As well as being highly important as investments, commodities and in jewellery, precious metals and their alloys are highly valued materials for high-performance applications. These applications range from chemical, pharmaceutical and medical device industries through to electronics, renewable energy and automotive.
Precious metals include gold, silver and the platinum group metals, or PGMs. The PGMs consist of platinum, palladium, ruthenium, rhodium, osmium and iridium. Alloys of these metals are particularly useful in applications where high electrical conductivity, resistance to high temperatures, oxidation resistance and good mechanical properties are required.
Precious metal products are generally manufactured via melting followed by mechanical processing.
The mechanical techniques employed for processing precious metals are similar to that of other metals and are divided into casting, forming, cutting and joining.
Casting is the process of introducing molten metal into a mould and allowing the metal to cool and solidify in order to take the shape of the mould. The various types of casting process include
Casting is usually used to produce ingots or shapes. Ingots are simple shapes indented for further processing, whereas shapes are generally more complex geometries requiring little further processing.
PGMs and PGM alloys typically have high melting temperatures and are difficult to melt. For that reason, high-frequency induction heating is often used for melting, as well as electron beam heating and arc melting.
Induction heating is the quickest and most effective method for larger quantities of PGMs (greater than 1 kg). For PGMs with higher melting temperatures, arc welding is used for smaller amounts (less than 1 kg) and electron beam melting for larger quantities.
When casting precious metals, there are some defects which can arise that are important to look out for.
The appearance of pores is the most common defect that can appear when casting. Types of porosity defect include gas porosity, shrinkage porosity, inclusion porosity and oxide inclusion porosity.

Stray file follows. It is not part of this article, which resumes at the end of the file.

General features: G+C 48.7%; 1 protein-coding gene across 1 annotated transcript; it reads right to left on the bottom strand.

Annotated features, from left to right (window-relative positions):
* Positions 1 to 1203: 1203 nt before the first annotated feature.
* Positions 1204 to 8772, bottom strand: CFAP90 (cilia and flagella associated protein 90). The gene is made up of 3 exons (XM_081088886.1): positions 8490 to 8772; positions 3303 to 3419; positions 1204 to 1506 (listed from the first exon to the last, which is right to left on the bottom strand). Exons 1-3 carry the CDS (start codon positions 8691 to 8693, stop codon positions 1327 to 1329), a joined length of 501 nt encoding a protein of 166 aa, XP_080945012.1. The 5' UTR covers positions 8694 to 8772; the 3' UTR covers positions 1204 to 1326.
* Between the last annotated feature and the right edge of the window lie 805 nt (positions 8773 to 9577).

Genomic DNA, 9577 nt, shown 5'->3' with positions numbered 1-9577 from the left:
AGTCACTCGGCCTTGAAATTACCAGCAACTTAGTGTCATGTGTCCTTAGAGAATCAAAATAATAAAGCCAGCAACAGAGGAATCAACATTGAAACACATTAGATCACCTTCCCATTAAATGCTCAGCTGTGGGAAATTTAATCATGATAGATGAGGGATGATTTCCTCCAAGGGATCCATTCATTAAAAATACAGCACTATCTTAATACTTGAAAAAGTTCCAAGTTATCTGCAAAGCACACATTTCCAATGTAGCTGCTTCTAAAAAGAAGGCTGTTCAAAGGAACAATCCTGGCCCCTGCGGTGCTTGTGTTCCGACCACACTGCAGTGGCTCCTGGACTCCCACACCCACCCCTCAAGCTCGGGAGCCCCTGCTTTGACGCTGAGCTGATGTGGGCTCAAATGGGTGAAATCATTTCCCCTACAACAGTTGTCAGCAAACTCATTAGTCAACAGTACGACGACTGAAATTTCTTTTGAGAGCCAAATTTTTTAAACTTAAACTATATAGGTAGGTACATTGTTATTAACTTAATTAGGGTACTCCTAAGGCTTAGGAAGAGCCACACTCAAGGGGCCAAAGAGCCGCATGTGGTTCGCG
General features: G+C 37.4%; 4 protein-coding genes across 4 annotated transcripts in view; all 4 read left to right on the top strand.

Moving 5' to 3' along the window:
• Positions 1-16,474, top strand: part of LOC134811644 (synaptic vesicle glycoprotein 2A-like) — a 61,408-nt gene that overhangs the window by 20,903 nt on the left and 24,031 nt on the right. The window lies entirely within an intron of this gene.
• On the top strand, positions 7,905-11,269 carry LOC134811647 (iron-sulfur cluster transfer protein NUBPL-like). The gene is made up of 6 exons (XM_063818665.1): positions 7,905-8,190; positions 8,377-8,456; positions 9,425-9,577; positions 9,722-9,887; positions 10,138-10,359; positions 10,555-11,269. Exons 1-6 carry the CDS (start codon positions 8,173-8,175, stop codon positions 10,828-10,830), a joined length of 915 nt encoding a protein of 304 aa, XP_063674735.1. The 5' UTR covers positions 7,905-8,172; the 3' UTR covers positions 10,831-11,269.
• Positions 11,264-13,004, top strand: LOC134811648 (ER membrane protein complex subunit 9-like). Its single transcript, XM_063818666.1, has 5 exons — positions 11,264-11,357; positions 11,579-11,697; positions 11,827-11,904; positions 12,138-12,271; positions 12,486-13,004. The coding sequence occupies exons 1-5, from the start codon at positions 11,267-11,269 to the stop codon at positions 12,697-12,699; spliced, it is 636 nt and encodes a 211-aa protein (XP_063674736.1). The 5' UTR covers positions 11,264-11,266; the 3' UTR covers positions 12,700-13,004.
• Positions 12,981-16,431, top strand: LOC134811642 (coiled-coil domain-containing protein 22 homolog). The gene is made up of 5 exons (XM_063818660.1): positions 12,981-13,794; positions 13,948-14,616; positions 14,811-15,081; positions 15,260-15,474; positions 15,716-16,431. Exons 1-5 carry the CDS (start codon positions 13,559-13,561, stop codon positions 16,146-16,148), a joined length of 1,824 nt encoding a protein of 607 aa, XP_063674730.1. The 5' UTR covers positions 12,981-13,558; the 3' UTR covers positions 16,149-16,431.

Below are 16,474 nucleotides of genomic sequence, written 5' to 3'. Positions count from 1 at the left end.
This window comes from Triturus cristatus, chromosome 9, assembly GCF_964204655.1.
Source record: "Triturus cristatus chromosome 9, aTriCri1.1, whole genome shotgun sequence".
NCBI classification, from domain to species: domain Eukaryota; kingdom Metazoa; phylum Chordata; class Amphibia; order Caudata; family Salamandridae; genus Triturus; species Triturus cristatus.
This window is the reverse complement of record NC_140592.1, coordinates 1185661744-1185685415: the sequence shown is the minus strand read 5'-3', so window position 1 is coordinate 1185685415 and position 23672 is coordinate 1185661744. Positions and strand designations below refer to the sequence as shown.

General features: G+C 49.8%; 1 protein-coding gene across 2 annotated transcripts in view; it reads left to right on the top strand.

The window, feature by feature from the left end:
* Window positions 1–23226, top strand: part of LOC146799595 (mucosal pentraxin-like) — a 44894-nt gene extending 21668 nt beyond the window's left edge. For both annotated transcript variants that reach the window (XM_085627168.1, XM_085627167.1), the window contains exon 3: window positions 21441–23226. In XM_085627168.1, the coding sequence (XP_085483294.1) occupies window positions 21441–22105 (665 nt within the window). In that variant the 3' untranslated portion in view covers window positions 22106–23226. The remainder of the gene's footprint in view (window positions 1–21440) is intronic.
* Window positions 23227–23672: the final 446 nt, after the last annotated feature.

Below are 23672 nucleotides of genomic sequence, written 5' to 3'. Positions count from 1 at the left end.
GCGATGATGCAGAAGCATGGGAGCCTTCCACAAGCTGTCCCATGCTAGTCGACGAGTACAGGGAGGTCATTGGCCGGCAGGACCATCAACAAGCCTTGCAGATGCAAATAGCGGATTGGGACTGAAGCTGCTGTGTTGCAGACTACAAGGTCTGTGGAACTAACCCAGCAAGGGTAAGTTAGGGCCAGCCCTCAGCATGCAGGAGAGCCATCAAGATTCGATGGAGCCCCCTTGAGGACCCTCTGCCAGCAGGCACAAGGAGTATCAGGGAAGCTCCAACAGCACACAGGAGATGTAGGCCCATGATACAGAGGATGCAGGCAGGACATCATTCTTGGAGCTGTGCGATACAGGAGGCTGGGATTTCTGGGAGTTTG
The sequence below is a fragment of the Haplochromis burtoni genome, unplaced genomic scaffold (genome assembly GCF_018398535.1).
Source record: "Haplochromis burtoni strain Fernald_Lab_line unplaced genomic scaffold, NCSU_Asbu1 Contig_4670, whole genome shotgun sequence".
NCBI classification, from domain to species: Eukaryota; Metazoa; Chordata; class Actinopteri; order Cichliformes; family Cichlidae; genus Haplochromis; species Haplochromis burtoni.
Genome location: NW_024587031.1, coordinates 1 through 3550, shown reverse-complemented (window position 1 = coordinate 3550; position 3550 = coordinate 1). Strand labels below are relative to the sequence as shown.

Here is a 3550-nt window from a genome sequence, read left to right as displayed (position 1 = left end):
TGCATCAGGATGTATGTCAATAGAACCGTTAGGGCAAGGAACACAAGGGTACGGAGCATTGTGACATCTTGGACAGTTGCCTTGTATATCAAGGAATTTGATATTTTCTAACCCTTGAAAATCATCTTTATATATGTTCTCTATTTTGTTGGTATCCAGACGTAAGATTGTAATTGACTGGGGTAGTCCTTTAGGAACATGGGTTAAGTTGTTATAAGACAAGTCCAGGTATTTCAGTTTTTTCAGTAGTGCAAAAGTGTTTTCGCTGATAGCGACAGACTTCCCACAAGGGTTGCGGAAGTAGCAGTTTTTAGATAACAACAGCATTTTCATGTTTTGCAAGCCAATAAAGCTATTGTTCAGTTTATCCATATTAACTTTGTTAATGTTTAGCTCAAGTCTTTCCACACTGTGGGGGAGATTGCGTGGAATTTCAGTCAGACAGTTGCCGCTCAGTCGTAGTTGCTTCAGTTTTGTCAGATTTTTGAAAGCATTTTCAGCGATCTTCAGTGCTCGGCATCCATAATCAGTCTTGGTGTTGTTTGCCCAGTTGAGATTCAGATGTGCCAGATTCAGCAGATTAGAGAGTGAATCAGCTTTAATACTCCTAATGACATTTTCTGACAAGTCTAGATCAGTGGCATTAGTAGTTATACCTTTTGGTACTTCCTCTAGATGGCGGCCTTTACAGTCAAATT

Figure 1. Examples of porosity defects in precious metals. Upper left: gas porosity, upper right: shrinkage porosity, lower left: inclusion porosity, lower right: oxide inclusion porosity. Credit: Heraeus.
2. Hard spots
Another defect which can appear in the casting process is the appearance of hard spots. These are inclusions that have a higher hardness than the surrounding metal and usually become visible during the polishing stage. Hard spots can be very difficult to repair.
Figure 2. Examples of hard spots in precious metals. Upper left: hard spots in white gold, upper right: hard spots caused by grain refiners, bottom: hard spots caused by contaminated gold. Credit: Heraeus.
3. Rough surface
Improper casting can also result in excessive surface roughness.
Figure 3. Examples of rough surface defects in precious metals. Upper left: dendritic surface, Upper right: sandy surface, Bottom: water mark. Credit: Heraeus.
Cracking is another defect which can occur in the process of casting precious metals. Cracks appear most commonly during the de-investing process.
Figure 4. Examples of cracking in precious metals. Upper left: cracking caused by silicon, upper right: cracking in red gold, bottom: cracking caused by impurity inclusions. Credit: Heraeus.
Discolouration of precious metals is particularly troublesome in jewellery making.
Figure 5. Examples of discolouration in precious metals. Left: red stain or fire stain, right: tarnishing. Credit: Heraeus.